Unfriendly eyes remained steady on him as he rose to his feet with a swallowed moan of pain, but the White Knight was hailed by no officer. He’d not expected to be, as it happened. There were only two people in the Arsenal who would have had the authority to mobilize troops like this, and it was unlike the First Prince of Procer to be so heavy-handed. With the crisp sound of steel-clad boots hitting stone, the legionaries smoothly split to the sides and a shadowed silhouette began limping her way towards him. Even through the helmets Hanno could glimpse the burning, violent devotion those soldiers had for Catherine Foundling. It was in the way they looked at her as she moved past them, in the way the stood taller and with straighter backs for her mere presence.
Some of the White Knight’s colleagues worried of the Black Queen’s power, of her fearsome mastery of Night, but that’d never been anything to him. It was strength, and strength failed. But the look in those soldiers’ eyes, those orcs and Taghreb and Soninke and Callowans? That was a dangerous thing. Hanno knew faith when he saw it, after all. Faith in their saint of impossible victories, in their hard-handed goddess of blood and mud. That look in their eyes would still matter long after strength had faded into irrelevance.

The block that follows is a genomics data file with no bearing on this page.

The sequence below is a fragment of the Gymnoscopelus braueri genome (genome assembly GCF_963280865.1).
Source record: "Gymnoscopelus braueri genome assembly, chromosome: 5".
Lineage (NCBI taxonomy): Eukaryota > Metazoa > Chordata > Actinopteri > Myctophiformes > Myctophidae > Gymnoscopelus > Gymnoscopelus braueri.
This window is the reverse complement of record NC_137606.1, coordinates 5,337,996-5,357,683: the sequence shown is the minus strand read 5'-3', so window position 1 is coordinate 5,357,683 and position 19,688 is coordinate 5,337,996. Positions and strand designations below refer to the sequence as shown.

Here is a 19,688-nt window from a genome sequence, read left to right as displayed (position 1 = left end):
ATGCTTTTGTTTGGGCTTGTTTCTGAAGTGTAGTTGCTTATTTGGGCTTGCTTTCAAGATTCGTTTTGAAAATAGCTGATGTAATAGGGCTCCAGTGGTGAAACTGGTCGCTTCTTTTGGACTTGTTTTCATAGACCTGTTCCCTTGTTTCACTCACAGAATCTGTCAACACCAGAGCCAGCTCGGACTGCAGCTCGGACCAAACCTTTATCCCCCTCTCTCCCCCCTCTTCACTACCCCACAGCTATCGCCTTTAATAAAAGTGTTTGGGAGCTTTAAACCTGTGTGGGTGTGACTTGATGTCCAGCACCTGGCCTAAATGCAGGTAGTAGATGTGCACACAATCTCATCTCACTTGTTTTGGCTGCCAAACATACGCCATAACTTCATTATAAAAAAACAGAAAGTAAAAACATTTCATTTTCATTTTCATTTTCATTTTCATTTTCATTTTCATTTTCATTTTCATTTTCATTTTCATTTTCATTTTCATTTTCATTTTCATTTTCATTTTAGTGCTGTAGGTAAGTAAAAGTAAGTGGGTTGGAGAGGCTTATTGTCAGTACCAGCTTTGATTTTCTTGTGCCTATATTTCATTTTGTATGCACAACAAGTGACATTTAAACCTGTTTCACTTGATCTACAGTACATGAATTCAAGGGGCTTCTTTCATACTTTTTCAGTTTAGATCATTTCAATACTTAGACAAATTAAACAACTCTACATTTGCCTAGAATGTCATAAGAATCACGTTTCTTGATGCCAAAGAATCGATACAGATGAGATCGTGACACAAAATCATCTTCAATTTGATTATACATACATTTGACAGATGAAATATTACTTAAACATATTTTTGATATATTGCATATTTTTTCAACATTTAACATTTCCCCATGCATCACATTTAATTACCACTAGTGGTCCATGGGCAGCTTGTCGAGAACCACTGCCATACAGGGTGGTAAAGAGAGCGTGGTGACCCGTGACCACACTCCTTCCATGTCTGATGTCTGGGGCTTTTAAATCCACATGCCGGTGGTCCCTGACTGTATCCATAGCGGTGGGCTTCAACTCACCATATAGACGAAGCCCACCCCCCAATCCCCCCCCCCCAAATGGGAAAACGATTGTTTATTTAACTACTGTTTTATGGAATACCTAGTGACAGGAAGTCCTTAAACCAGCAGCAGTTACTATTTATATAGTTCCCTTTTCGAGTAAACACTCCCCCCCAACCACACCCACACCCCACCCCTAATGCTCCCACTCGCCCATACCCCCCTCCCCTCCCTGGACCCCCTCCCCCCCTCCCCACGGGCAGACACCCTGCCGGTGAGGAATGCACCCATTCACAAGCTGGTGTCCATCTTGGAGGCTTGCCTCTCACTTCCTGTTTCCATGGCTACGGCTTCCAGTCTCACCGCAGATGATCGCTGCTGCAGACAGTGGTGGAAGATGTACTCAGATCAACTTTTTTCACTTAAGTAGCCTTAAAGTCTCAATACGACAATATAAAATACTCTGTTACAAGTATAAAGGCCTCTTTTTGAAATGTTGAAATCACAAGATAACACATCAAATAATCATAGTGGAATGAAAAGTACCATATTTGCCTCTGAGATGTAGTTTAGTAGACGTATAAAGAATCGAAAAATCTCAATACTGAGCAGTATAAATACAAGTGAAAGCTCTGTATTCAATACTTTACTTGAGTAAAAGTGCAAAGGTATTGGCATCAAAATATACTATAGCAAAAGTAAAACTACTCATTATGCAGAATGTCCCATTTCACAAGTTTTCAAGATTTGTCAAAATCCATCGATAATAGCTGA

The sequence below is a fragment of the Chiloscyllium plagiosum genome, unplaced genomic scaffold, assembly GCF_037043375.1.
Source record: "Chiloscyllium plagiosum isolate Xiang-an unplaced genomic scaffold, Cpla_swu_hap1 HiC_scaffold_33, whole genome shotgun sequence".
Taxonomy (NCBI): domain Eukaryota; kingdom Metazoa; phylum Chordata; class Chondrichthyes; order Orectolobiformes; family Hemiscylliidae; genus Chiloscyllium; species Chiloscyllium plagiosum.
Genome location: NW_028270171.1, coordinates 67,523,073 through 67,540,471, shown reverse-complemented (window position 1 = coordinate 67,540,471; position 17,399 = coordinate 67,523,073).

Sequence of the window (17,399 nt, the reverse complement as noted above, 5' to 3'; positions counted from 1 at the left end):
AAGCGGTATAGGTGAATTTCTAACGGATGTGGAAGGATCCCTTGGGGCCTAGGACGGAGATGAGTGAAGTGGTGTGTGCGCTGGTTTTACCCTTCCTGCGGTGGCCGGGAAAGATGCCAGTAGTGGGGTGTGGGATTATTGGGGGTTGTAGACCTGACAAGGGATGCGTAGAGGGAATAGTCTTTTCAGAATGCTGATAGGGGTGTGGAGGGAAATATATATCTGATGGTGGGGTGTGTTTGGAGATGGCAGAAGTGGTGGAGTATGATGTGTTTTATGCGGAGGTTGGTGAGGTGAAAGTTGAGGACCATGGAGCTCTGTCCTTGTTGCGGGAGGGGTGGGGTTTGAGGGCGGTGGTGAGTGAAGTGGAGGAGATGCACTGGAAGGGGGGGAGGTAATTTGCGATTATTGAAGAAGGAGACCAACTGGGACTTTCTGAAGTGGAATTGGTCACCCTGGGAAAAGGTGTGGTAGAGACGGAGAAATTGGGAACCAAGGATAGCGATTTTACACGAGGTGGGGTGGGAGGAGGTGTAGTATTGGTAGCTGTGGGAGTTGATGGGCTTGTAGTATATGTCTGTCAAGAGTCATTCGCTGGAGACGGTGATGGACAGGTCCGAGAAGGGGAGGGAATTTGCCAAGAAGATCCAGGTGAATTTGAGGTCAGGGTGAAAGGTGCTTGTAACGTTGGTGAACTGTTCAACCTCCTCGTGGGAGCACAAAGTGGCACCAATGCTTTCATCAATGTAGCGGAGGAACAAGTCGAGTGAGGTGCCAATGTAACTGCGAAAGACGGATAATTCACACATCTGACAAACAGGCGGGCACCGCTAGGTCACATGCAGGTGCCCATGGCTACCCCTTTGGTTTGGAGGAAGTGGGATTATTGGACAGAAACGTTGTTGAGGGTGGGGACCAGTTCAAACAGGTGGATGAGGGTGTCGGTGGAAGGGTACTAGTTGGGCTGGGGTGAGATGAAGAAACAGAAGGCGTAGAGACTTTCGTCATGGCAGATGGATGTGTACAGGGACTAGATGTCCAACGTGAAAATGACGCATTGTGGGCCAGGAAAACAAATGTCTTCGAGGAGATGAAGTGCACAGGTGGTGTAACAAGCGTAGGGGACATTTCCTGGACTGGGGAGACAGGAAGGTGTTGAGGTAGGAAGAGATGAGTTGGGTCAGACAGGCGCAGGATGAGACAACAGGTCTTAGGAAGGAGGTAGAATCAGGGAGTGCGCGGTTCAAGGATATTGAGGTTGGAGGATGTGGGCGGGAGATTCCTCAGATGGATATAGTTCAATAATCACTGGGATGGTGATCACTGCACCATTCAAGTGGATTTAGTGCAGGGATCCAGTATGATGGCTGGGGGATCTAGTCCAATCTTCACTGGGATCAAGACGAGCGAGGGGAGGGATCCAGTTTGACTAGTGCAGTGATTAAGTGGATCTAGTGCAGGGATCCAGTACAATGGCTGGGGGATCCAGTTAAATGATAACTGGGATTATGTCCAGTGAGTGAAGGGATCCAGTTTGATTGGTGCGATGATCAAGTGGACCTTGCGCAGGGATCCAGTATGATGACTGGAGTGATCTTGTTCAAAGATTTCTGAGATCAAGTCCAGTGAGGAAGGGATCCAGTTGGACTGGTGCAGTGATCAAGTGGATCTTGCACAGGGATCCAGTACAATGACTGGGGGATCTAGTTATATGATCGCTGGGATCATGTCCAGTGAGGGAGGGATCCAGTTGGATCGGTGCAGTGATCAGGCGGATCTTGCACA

Catherine Foundling limped forward, the uneven steps somehow ominous even without the sharp contrast of her absent staff against stone. The Queen of Callow was, to his great surprise, wearing a dress. Long-sleeved and lightly touched with silver thread, the black velvet suited her well and was even accented with a set of silver bracelets. The dark fabric complimented the tan of her skin, and her braid was rather more elaborate than the simple ponytail she usually kept her hair in. It was an odd sight, in the sense that he was unaccustomed to it, but it was returned to a semblance of normalcy by what followed.
The Archer, who sometimes filled Catherine’s shadow in place of the Adjutant, stepped out from behind her queen and flicked her hand. A small packet was caught by the Queen of Callow, who then produced seemingly from nowhere a long pipe of Hanno suspected to be genuine dragonbone and began stuffing it with wakeleaf. The White Knight studied the Archer, whose bow was not yet strung, and decided this would not be a confrontation. Deadly as the Ranger’s most famous pupil was with her blades, it was a paltry thing compared to the threat she was with a bow in hand. Falling in slightly behind the Black Queen, the hard smile the Archer was offering him was revealed by the sudden flicker of flame of Catherine lighting her pipe. Within moments, she spat out a thick stream of acid smoke as the red embers lit up her face.
Wreathed by shadows and smoke, Catherine studied him with cool eyes as she closed the last of the distance. A moment of silence took hold between them, and she was the one to break it,
“Busy night?” the Black Queen asked, smiling as if she’d spoken a jest only she knew.